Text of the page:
'Stop-Loss': A Soldier Goes Home, but Not for Long

Ordered back to Iraq, Sgt. Brandon King (Ryan Phillippe) heads for Washington to plead his case, joined by Michele (Abbie Cornish).
Ordered back to Iraq, Sgt. Brandon King (Ryan Phillippe) heads for Washington to plead his case, joined by Michele (Abbie Cornish). (By Frank Masi -- Paramount Pictures And Mtv Films)
By John Anderson
Special to The Washington Post
Friday, March 28, 2008

When the military's death toll from the Iraq war topped 4,000 this week, a breakdown published in this newspaper showed that nearly one in 10 of those killed was from Texas.

Indeed, few states seem more intrinsically connected to the war -- never mind the Bush connections -- or have given as much to it. Or better represent the warrior ethos upon which armed conflict has depended since time immemorial. Or where a defiantly pro-mission stance could be as plausibly portrayed.

And that's why Texas is the place of business in Kimberly Peirce's "Stop-Loss," about soldiers returning from Iraq, and to Iraq, trying to maintain some remnant of sanity while being thwarted by their government. It's about people for whom the betrayal of the title could have no greater resonance, or be so moving, if they didn't happen to be in Texas.

"Stop-loss" is the process by which soldiers who have done their duty are told they have to do it again. As articulated subtly enough in Peirce's pugnaciously pro-soldier script (written with Mark Richard), it's a way for the government to avoid a draft -- something that would make Greater America more invested in the war and presumably hasten its conclusion.

Peirce, the director of another provocative film, the Oscar-winning "Boys Don't Cry," walks a fine line between being political and being human. Human wins. And that's what might help "Stop-Loss" cure the allergy Americans have to Iraq war movies. Because it's not about war. It's about men.

Chief among them: Brandon King, an Army sergeant played by Ryan Phillippe, an actor still growing into his gravitas but who apparently has decided to use his powers to make serious movies. (His last two films were "Breach" and "Flags of Our Fathers.") Brandon has spent his time in Iraq alongside his best friends Steve (Channing Tatum) and Tommy (Joseph Gordon-Levitt) and has discovered, sadly, what Peirce's movie is all about, the same thing that's been voiced by real-life soldiers in virtually every Iraq documentary that's been made since the war began: We don't care about Saddam, or WMDs, or oil or Bush, we care about each other. And in the street-by-street, living-room-by-living-room battlefront of urban Iraq, Brandon and company find that it's impossible to protect your buddy.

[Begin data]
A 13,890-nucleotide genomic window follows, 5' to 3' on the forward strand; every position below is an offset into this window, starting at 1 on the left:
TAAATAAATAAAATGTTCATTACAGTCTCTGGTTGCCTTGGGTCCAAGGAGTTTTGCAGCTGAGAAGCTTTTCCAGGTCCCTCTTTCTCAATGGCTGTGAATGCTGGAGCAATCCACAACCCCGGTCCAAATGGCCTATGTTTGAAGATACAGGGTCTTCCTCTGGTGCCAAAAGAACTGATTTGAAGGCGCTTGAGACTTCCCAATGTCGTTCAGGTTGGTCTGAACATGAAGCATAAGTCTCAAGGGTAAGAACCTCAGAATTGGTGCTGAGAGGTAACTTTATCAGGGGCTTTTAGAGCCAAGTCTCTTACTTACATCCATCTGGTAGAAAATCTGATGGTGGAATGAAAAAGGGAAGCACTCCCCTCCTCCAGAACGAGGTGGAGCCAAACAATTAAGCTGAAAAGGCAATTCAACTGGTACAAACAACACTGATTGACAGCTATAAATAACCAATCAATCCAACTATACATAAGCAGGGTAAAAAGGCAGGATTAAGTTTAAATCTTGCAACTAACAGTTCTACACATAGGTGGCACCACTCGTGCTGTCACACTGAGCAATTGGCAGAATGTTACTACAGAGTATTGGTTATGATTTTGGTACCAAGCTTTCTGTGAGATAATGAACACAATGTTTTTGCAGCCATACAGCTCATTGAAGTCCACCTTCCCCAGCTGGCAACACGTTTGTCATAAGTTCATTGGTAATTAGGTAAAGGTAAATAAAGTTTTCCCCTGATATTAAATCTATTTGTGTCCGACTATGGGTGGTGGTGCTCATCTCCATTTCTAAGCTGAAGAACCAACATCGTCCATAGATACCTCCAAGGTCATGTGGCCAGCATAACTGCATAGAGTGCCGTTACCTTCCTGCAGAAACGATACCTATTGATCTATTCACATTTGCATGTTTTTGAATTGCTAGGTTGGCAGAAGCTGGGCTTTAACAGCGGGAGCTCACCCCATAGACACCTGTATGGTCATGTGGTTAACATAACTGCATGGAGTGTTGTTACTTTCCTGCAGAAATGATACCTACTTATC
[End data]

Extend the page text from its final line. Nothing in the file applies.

Since Peirce opens her film in Iraq, it must be said that one of the real flaws of the film is the handheld, on-the-fly camera that is supposed to effect a feel for the desert chaos of the soldiers' existence. We've seen it done far better, often by soldiers themselves. But the Iraq sequence is just setup. The real action is on the home front. And while the Iraq war may have just entered its sixth year, "Stop-Loss" is a postwar drama -- somewhat evocative of that great World War II postmortem, "The Best Years of Our Lives," but more so the elegiac "Deer Hunter." In their heads, the soldiers themselves are postwar -- and, in the case of Tommy (beautifully played by Gordon-Levitt), post-traumatic. But while Steve yearns to leave Texas and even his girlfriend, Michele (Abbie Cornish), it's Brandon who's told he has to go back.

Phillippe does a fine job translating the unspeakable anger of a soldier into action, expressing it physically instead of verbally. Brandon's plight is touching, even pathetic: He's been told by his senator (Josef Sommer) that if there's anything he needs, just ask. So Brandon takes him at his word, deciding to go to Washington and ask not to go to Iraq. It's painfully naive, or would be if Brandon wasn't brought to his senses pretty early in his process of going AWOL.

Cornish delivers an intriguing performance -- there's more than a little bit of truck-stop angel in Michele, but there's a bit of Myrna Loy, too. When Brandon hits the road, Michele is indignant enough, and maternal enough, to go with him.

This might have become a rank-and-file ploy for romantic intrigue -- fugitive flees with best friend's girl, random sex erupts, best friend buys gun. But it's more complicated than that, and one of the more nuanced elements in a story about friendships, their frayed edges and their sometimes reluctant malleability. It's about loyalty -- loyalty kept, loyalty betrayed and loyalty unrequited.

It's also a remarkably entertaining movie, thanks in part to a first-rate cast and a director who knows you can't make a point without calling everyone to attention.

Stop-Loss (112 minutes, at area theaters) is rated R for violence, language and adult content.

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